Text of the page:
How to 3D-print insoles?

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3D-printing introduction for Insoles

We have all heard of it, 3D printing. It is becoming more and more popular nowadays, but many of us don’t know what kind of printing techniques there are, how they work and which technique will fit their needs. We hear great stories that everything is printed and we all want to take the next step into the future. However, there are two problems; what do I need and how do I get started?

Comparing to current production techniques

Let us start with the current production techniques and what makes 3D-printing so interesting?

One of the earlier techniques is where the podiatrist uses the sensomotoric method and glues all the elements on top of the insole. Then grind the insole and glue a top cover on the insole. Other methods are using semi-finished products or create insoles from a mold from plaster. These are manual methods, and labor intensive, but it is still done today.

ou might already have taken a next step and gone to milling the insoles or milling molds for creating thermoformed insoles. This is a big step forward, but there are still improvements that can be made:

  1. Manual labor: Whether you mass produce the same prefab insoles, or make many individual devices, with milling there is less manual labor. However, you still need to take the EVA, Polypropylene, vacuuming or thermoformed insoles out of the machine and you need to cut it out. Depending if you do 2 sided milling you also need to grind the bottom of the insoles and put a top cover on it.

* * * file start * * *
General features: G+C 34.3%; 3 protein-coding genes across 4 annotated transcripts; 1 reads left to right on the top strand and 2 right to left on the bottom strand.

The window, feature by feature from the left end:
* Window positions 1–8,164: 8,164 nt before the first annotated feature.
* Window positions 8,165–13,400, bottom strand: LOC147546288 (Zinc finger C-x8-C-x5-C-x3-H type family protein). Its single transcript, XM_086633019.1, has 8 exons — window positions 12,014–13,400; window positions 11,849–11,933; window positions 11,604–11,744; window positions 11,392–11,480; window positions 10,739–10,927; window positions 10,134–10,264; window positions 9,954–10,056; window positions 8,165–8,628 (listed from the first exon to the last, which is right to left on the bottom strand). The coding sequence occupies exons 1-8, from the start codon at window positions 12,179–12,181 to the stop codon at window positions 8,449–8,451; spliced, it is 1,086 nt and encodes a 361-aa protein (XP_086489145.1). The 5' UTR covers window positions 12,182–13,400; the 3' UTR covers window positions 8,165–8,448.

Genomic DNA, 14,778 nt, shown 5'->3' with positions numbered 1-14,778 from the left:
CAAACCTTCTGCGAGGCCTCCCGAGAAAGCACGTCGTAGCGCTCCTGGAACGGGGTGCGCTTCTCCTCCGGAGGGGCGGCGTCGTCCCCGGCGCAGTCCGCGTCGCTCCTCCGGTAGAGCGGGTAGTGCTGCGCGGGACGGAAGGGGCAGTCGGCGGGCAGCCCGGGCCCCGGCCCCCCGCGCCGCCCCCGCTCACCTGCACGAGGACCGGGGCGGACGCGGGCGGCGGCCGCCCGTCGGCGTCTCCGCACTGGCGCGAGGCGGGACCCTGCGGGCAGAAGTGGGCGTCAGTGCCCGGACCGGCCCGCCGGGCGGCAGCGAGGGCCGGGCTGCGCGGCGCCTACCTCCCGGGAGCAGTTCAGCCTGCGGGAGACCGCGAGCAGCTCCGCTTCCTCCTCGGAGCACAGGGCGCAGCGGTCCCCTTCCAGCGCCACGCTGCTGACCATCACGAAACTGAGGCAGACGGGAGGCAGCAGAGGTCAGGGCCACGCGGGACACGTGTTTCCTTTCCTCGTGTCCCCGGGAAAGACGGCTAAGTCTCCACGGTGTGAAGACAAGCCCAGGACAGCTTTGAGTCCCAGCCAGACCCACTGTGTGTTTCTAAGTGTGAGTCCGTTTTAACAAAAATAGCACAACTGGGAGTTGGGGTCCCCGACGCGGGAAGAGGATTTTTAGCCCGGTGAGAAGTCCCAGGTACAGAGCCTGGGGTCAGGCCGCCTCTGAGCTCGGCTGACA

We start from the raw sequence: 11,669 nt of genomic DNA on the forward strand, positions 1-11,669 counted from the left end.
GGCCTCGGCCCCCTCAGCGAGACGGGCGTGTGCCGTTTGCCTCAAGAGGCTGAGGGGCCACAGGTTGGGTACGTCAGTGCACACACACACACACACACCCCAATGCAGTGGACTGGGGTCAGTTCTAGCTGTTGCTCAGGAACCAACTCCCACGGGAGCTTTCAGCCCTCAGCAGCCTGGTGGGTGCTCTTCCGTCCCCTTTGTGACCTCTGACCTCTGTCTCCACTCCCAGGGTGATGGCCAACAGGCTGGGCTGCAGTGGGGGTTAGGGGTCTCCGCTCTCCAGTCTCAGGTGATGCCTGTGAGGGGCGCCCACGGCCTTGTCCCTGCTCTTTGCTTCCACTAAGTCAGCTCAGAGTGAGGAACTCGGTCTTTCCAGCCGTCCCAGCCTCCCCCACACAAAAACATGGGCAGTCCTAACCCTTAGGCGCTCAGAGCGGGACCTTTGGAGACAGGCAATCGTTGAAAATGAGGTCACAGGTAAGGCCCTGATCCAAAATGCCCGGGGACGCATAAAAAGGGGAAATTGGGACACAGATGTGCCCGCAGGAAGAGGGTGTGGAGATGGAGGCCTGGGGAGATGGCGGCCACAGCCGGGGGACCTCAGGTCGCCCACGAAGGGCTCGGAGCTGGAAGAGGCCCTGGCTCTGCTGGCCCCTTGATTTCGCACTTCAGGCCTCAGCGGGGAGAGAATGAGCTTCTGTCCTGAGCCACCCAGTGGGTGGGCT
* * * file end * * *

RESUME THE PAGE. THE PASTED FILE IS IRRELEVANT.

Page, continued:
2. A lot of waste: You mill away about 80% of the material to produce insoles, which produces a lot of waste.
  3. 3. Working environment pollution: Milling creates a lot of dust in the room.
  4. 4. Costs of the material

And finally we can get into 3D printing, but which technique is the correct one for me?

Printing techniques

There are many printing techniques on the market, and we will focus on the most affordable for now, FDM (or FFF). If you are interested in other printing techniques like SLS, MJF, DLP or SLA, please follow us on LinkedIn, Facebook or YouTube and we will keep you posted.

What is FDM (of FFF) printing?

A good explanation for FDM Printing is the following quote: A typical FDM 3D printer, takes a polymer-based filament and forces it through a heated nozzle, which melts the material and deposits it in 2D layers on the building platform. While still warm, these layers will fuse with each other to create a three-dimensional part. Source: https://all3dp.com/2/fused-deposition-modeling-fdm-3d-printing-simply-explained/